The Sirian Experiments

From Wikipedia, the free encyclopedia
Jump to navigation Jump to search

The Sirian Experiments
Lessing SirianExperiments.jpg
US first edition cover (Alfred A. Knopf)
Author Doris Lessing
Cover artist Paul Gamarello
  • United States
  • United Kingdom
Language English
Series Canopus in Argos
Genre Novel (science fiction)
Published 1980 Alfred A. Knopf, US, Jonathan Cape, UK
Media type Print (hardcover)
Pages 331
ISBN 0-394-51231-6 (US)
0-224-01891-4 (UK)
OCLC 5941786
LC Class PR6023.E833 S57 1981
Preceded by The Marriages Between Zones Three, Four and Five
Followed by The Making of the Representative for Planet 8

The Sirian Experiments is a 1980 science fiction novel by Doris Lessing. It is the third book in her five-book Canopus in Argos series[1] and continues the story of Earth's evolution, which has been manipulated from the beginning by advanced extraterrestrial civilisations.[2] It was first published in the United States in December 1980 by Alfred A. Knopf, and in the United Kingdom in March 1981 by Jonathan Cape. The book was shortlisted for the Booker Prize in 1981.[3]

The Sirian Experiments relates directly to the first book in this series, Shikasta, which is the history of the planet Shikasta (an allegorical Earth) under the influence of three galactic empires, Canopus, Sirius and their mutual enemy, Puttiora. Shikasta is told from the Canopean viewpoint.[4] The Sirian Experiments (subtitled The Report by Ambien II, of the Five) tells the story of Shikasta from the Sirian point of view and describes the activities of Sirians on the planet and the strained relations of Sirius with Canopus.[5]

Lessing stated in an afterword in the next book in this series that The Sirian Experiments and The Making of the Representative for Planet 8 were inspired by her 50-year fascination with the ill-fated 1910–13 Antarctic expedition of Robert Falcon Scott.[6][7]

Genre and reception[edit]

Because of its focus on characterisation and social/cultural issues, and the de-emphasis of technological details, The Sirian Experiments is not strictly science fiction but soft science fiction, or "space fiction" as Lessing calls her Canopus in Argos series.[8] Robert Alter of The New York Times suggested that this kind of writing belongs to a genre literary critic Northrop Frye called the "anatomy", which is "a combination of fantasy and morality" and that "presents us with a vision of the world in terms of a single intellectual pattern."[9] Lessing has stated that she has used this series as a vehicle to "put questions, both to myself and to others" and to "explore ideas and sociological possibilities."[10]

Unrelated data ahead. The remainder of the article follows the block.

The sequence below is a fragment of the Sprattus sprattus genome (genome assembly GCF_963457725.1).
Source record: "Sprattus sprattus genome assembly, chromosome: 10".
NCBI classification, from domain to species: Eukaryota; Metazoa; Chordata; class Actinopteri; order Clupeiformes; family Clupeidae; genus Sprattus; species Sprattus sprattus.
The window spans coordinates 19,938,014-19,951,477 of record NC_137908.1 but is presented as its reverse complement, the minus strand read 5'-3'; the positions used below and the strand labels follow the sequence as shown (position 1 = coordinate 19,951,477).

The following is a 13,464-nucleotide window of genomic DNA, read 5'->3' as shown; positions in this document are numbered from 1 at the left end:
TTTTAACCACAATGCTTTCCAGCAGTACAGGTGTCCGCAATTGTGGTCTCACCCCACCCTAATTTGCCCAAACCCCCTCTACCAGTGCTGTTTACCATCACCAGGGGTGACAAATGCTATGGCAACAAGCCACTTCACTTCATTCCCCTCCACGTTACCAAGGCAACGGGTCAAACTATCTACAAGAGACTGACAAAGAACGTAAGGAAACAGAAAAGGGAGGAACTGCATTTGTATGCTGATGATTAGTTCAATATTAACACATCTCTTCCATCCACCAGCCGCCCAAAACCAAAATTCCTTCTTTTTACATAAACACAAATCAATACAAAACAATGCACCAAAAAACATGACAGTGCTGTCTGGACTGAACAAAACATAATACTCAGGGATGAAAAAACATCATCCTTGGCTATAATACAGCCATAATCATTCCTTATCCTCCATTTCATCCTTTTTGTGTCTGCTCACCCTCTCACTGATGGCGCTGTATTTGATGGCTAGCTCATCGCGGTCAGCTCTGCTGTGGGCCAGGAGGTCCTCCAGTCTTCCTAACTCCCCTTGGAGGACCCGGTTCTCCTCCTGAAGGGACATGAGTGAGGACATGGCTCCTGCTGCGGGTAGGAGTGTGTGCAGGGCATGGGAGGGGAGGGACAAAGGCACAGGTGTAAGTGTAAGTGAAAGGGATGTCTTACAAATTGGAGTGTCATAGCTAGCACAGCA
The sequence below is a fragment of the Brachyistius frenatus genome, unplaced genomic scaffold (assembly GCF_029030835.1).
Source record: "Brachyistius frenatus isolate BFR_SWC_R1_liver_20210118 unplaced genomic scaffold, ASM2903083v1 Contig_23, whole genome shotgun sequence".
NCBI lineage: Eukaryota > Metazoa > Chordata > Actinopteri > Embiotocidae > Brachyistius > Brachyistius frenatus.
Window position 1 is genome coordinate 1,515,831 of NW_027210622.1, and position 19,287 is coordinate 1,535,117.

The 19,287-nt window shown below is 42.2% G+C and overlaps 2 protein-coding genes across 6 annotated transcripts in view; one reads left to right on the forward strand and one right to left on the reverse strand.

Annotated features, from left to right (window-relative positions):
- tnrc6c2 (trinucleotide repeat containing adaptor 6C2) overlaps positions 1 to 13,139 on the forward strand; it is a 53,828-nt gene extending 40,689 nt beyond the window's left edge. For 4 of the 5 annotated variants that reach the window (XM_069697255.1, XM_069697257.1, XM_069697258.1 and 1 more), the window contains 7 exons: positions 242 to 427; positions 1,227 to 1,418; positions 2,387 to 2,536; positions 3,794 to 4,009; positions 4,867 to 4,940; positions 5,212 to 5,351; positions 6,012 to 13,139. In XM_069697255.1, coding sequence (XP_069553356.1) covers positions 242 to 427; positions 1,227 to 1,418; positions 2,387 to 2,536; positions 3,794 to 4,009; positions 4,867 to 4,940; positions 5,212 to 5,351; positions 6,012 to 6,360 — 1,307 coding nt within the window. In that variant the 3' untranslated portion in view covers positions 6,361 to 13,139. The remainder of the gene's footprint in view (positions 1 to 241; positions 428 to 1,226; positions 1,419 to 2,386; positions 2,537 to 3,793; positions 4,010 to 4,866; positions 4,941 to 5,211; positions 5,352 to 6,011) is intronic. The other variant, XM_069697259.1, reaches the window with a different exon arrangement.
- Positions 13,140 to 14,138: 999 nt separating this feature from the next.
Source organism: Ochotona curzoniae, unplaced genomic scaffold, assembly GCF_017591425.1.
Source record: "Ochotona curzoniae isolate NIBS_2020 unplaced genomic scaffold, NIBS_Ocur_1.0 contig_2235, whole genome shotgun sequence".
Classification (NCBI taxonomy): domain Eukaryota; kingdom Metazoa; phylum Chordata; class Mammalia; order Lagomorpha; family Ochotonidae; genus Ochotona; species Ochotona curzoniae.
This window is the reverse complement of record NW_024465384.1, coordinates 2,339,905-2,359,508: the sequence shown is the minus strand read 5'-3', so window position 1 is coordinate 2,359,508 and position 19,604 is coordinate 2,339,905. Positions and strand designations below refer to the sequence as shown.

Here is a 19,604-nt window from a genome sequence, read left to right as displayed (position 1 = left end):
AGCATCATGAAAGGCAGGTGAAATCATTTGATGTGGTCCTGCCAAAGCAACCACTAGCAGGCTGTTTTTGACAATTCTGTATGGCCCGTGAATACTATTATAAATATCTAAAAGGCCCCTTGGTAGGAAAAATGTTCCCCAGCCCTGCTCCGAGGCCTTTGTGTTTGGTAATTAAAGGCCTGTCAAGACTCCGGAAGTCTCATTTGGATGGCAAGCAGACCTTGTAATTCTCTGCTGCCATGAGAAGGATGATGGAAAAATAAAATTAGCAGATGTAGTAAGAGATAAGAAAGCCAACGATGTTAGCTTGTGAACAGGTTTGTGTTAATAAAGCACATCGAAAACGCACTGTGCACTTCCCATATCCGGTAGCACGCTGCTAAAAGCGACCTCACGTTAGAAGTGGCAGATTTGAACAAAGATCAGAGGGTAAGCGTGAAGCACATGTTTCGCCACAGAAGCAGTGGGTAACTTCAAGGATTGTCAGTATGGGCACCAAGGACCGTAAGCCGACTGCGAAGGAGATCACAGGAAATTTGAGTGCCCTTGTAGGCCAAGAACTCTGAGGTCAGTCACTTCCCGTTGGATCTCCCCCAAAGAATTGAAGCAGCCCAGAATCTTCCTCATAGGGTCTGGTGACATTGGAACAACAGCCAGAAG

While Lessing's switch to "science fiction" in the late 1970s was not well received by all,[11] the series in general has drawn positive criticism. Two reviews of The Sirian Experiments in The New York Times said that Lessing achieves "… a largeness of vision beyond the horizon of the conventional novel."[9] and that it has "… some playful moments and some splendid ones. It is interesting, however, primarily because Doris Lessing wrote it."[2] Time on the other hand, which had spoken highly of the first two books in this series,[12][13] felt that this one "may be a small misstep on a long journey."[14]


The Sirian Empire, centred in the Sirius star system, has advanced technology that made their citizens effectively immortal (barring accidents) and sophisticated machines that did almost everything for them. But this technology came at a price: many Sirians became afflicted with "the existentials", a debilitating malady that left them feeling worthless and with no reason to exist. To overcome this problem and give its people "something to do", Sirius embarked on a conquest of space and colonised many planets. But they also encroached on territory of the superior Canopean Empire that led to a costly war, which Canopus won. As a gesture of reconciliation, Canopus returned all the captured Sirian territory and invited Sirius to jointly colonise a new and promising planet called Rohanda (an allegorical Earth). Canopus took the northern continents and gave Sirius the southern continents.